Following research findings that Ghana’s biggest natural lake, Lake Bosomtwe, is gradually yielding to the harsh impact of climate change and harmful human practices for which the volume of water is receding while fish population and species are fast dwindling, some concerned organizations have teamed up to protect the important biosphere and heritage.

Pursuant to this, selected catchment communities of the lake are being empowered with sustainable alternative livelihoods to reduce over-dependence and excessive exploitation of the lake.

About 800 crop farmers selected from eight communities around Lake Bosomtwe have been empowered with new and improved technologies in farming practices that are under the Climate Resilience for Bosomtwe Smallholder Farmers.
They are to transfer the new superior farming technologies to about two thousand others within their environs.

The 20-month climate mitigating project saw the brain behind it, A Rocha Ghana, an indigenous environmentally concerned non-governmental organization, team up with the Crops Research Institute, CRI of the Council for Scientific and Industrial Research take the beneficiary farmers through both classroom and practical training in best agricultural practices such as rapid mini propagation of plantain, strip cropping, mini set technologies using climate adaptation approaches.

The farmers were as taken through composting and organic-based chemical preparation using plants such as neem trees with the ultimate aim of discouraging the application of harmful chemicals in farming as well as some international collaborators like the Global Climate Change Alliance.

The Programmes Manager of A Rocha, Mr. Prosper Antwi, explained to GBCNews that, the main target is to prevent polluting the lake and life inside it.

“In the long term, we’re going to see that both biodiversities within the catchment is going to be enhanced and we’re going to have a very good lake in that, when you’re farming and you’re using inorganic like weedicide and other forms of fertilizers and all that, what happens is that, during rains, erosion take place, it affects the quality and the status of the lake, which in the long term, have an effect on the health situation of the people”, he explained.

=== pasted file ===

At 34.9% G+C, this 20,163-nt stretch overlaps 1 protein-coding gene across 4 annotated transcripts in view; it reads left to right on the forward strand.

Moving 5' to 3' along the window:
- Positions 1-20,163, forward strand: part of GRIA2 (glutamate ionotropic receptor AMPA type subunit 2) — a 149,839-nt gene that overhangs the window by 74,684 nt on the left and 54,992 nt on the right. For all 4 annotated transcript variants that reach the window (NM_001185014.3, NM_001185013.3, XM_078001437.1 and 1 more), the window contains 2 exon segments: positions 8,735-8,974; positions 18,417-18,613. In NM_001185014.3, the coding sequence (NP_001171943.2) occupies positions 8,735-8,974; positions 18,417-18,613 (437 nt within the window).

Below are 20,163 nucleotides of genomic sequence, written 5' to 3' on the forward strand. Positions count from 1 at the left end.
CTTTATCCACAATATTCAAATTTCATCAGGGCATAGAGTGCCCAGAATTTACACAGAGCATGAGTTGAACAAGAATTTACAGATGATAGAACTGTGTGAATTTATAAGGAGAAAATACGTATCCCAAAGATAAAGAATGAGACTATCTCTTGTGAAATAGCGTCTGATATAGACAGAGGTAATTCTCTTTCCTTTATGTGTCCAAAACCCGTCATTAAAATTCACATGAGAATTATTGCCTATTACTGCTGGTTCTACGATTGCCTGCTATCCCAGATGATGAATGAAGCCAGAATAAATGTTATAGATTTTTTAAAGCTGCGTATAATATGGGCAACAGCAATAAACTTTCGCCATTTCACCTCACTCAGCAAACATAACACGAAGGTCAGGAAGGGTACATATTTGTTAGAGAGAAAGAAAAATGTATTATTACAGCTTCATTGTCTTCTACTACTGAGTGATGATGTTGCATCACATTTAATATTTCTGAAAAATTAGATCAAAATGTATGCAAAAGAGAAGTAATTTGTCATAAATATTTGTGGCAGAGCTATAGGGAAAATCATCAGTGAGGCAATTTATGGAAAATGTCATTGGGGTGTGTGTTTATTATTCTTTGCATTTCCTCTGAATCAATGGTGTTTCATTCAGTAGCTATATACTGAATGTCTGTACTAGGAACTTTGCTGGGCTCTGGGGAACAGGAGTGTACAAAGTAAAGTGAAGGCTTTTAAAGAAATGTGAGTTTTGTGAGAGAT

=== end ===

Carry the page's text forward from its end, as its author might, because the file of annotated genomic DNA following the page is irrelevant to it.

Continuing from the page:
The latest and most comprehensive study ever to have been conducted on the water resource by a team of both local and foreign scientists from Ghana’s reputable universities has established that while the volume of water in the lake has seen a consistent recession due to the harsh effects of the climate which has also resulted in the loss of fish species in it from 11 in the 1970s to five presently.

The number of people who heavily relied on it for household income and protein needs has substantially reduced from 84 per cent to 27 percent during the same period thereby pushing inhabitants of the 24 surrounding villages of the lake into migration and other means of fending for themselves and their families, regardless of the impact on the sustainability of the lake.

They were additionally provided with regular information on the weather by one of the Ghana Meteorological Agency, one of the partners, to enable them determine what activity to do on their respective farms at any point in time during the training. One of the beneficiary farmers, 51-year-old Akwasi Owusu, who confirmed his involvement in activities on the lake for many years, noted that, he and his colleagues have also been provided other materials that will help protect the lake from direct effects of the weather.

He said “I am a fisherman. I have also a farm just along the lake.

When A Rocha came in, they have given us tree seedlings to plant along the shores of the lake to protect the lake against direct sunshine that could cause it to dry up.”

As it with every meaningful project, the farmers and implementing partners organize periodic evaluation sessions to assess the work done so as to learn lessons that will guide the future of the initiative.

One participating farmer, Opanin Isaac Debrah from Atafram shared his experience with the project so far.
Opanin Debrah disclosed “I now have my composite ready for application during the January farming season.

I have about 500 of the new plantain suckers and yams. Through the new farming technology learnt, I am now able to increase my yield and profit as income.”

A Principal Technologist at the Crops Research Institute, Mrs. Mary Otiwaa Asante, one of the key resource persons on the project, while commending the farmers for their commitment and acceptance of the new technologies, disclosed that the Climate Resilience for Bosomtwe’s Smallholder Farmers project has now gained international recognition.

“The farmers have been very cooperative and successful. They opted for us to work on their own field and they didn’t charge us a penny. While working on it, they voluntarily do the labour work and learnt through the on-farm demonstrations and farmer schools. That has also made the small project win an award the COP level in Egypt as the Best Smallholder Farmer Demonstration”, the Principal Technologist said with a smile.

The Bosomtwe District Chief Executive, Mr. Joseph Asumeng, told GBCNews that, to ensure the gains made through the project are sustained, the Assembly is going to enforce rigidly its bye-laws on the lake.